Michael Dukakis' challenge to debate George Bush on foreign policy and defense is the Democratic presidential nominee's confident counterattack in an area that could be either a weakness or a weapon for him.

Dukakis' staff seemed taken aback by Bush's claim last week that Dukakis would unilaterally disarm the nation, an unusually aggressive attack at this early stage of the general election campaign."Shrill" was the way Dukakis described it as he delivered a series of escalating responses ending in the call for a mid-September debate on the issue.

It had already been clear, however, that Bush would strive to paint Dukakis as inexperienced and out of step on national security matters as the vice president moved to recover from a substantial deficit in the polls.

Foreign policy, defense and national security concerns are widely regarded as the weakest areas for Dukakis for a variety of reasons. It is the one area in which Dukakis, a statehouse politician, has no record. And despite his familiarity with several languages, Dukakis is not a veteran traveler to foreign capitals.

Bush, for all his image problems, can point to his experience in the international arena even before his vice presidency as ambassador to China and CIA director.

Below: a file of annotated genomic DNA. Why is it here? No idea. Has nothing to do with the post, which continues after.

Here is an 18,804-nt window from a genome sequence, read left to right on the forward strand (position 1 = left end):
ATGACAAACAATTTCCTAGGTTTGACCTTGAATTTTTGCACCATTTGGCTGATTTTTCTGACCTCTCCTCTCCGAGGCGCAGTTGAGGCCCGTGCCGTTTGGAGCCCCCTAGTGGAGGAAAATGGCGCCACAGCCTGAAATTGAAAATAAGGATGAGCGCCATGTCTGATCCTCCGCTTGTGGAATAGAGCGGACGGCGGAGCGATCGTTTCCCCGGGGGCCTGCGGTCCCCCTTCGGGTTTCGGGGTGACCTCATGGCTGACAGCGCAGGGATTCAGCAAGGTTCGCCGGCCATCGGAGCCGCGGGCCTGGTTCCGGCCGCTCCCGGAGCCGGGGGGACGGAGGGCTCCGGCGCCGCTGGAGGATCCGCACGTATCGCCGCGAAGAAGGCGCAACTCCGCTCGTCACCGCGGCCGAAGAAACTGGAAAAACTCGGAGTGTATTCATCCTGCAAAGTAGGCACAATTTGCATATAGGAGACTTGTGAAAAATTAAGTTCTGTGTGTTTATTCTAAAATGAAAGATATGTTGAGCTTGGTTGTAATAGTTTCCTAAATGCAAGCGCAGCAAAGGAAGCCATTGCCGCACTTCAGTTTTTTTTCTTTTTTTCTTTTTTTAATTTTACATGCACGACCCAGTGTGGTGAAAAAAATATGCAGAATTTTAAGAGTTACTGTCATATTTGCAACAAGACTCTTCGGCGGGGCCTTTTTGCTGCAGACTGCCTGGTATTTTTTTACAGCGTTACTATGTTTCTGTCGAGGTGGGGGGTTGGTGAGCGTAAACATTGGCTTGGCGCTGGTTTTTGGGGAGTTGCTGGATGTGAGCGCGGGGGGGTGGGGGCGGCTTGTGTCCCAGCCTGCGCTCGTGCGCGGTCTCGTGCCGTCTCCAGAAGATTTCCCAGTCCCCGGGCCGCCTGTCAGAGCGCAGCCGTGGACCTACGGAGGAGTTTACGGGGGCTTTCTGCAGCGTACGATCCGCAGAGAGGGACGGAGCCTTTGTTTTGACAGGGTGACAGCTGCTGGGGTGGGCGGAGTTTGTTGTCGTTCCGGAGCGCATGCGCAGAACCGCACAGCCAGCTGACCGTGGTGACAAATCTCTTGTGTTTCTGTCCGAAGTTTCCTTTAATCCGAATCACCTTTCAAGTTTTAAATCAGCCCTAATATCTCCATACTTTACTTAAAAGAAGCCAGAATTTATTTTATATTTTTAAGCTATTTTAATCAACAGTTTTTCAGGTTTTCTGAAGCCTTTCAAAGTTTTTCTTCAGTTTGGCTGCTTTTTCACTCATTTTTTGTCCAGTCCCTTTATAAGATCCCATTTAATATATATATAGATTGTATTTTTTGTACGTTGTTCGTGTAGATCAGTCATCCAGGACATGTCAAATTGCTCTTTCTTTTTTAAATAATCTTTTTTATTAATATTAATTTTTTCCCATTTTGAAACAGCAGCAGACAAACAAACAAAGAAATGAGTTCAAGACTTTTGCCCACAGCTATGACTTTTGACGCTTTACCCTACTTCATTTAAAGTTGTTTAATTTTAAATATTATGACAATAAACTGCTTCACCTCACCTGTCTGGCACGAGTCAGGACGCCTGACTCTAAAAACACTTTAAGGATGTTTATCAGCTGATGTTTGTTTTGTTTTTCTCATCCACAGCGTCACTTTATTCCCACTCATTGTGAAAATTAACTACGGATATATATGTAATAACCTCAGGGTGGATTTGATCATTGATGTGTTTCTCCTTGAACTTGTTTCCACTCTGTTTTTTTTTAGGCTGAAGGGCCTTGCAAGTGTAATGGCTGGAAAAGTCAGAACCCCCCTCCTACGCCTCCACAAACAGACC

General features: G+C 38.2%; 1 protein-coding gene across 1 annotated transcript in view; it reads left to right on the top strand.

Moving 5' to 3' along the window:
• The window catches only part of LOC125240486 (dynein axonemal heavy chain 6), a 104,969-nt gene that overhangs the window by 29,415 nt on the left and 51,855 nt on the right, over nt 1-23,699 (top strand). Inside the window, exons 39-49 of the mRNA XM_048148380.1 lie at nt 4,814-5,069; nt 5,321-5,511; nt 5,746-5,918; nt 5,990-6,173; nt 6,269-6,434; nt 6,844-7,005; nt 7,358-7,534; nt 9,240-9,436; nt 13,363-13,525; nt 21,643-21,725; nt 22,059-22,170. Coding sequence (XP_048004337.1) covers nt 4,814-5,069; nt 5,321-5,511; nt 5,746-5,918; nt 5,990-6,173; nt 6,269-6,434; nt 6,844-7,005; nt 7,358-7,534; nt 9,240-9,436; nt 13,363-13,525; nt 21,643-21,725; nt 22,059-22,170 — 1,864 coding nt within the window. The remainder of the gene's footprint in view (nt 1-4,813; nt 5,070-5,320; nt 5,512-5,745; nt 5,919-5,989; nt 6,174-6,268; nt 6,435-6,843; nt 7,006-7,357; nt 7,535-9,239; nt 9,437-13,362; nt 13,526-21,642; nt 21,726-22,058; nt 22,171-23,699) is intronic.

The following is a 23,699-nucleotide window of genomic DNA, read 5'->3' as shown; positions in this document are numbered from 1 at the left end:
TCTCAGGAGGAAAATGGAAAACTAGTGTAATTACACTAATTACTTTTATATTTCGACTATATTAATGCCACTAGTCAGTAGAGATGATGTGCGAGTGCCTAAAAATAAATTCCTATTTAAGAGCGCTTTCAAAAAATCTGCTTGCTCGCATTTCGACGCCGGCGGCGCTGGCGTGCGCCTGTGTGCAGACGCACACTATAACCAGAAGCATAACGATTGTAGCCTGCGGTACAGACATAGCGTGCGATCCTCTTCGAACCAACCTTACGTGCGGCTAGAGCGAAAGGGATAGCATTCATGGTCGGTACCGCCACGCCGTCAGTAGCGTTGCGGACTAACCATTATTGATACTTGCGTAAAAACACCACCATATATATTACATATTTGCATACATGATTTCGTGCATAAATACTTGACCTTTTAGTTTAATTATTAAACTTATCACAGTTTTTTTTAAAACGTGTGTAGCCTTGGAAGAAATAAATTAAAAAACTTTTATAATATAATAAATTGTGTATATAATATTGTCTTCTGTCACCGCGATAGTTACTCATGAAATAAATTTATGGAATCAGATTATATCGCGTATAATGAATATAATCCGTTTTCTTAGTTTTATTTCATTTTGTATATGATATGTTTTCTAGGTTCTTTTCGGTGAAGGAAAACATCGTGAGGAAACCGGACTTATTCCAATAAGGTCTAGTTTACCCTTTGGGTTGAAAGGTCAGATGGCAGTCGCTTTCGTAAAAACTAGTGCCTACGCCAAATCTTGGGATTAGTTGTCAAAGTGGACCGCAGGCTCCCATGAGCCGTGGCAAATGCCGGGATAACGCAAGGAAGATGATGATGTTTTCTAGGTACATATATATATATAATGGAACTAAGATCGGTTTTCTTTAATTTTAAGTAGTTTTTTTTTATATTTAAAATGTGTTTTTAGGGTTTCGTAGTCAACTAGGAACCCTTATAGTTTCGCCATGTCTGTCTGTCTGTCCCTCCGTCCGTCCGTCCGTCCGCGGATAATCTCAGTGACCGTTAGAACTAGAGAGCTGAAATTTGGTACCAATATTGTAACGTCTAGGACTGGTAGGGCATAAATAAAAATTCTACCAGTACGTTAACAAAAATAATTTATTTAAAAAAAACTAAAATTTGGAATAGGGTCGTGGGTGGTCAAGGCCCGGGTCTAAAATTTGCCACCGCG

But Dukakis has been hammering away at Bush on the foreign affairs missteps of the Reagan administration. The Dukakis campaign clearly believes that Bush is vulnerable on the Iran-Contra affair, dealings with Panamanian strongman Manuel Noriega, the Pentagon contracting scandal and other problems.

Dukakis raised that criticism to a new level on Friday while campaigning in California when he said Bush doesn't "have what it takes" to run the country.

"Anybody who sits there and does nothing while we trade arms to the Ayatollah, and says he didn't know that Noriega was doing drugs and running drugs (and) is a suspected murderer, and went to the Philippines in the early '80s and commended (Ferdinand) Marcos for his commitment to democracy, in my judgment doesn't have what it takes to lead this country when it comes to foreign policy," Dukakis said.

In attacking the Democratic nominee, Bush pointed to Dukakis' opposition to some new systems, particularly land-based nuclear weapons. Dukakis has said he doesn't rule out modernization of the land-based arsenal - that is, producing a new type of missile. Yet he opposes current options - the MX and the smaller Midgetman.

Dukakis aides point to his support for other systems, such as the new Trident submarine-based missile and cruise missiles, and for development of the bomb-carrying Stealth aircraft.

Dukakis generally prefers to talk about his plans to beef up conventional forces, although he has not been specific on how to pay for expensive upgrades in equipment, weaponry, supplies and training. It is on conventional forces that he can be expected to focus if he gets that debate with Bush.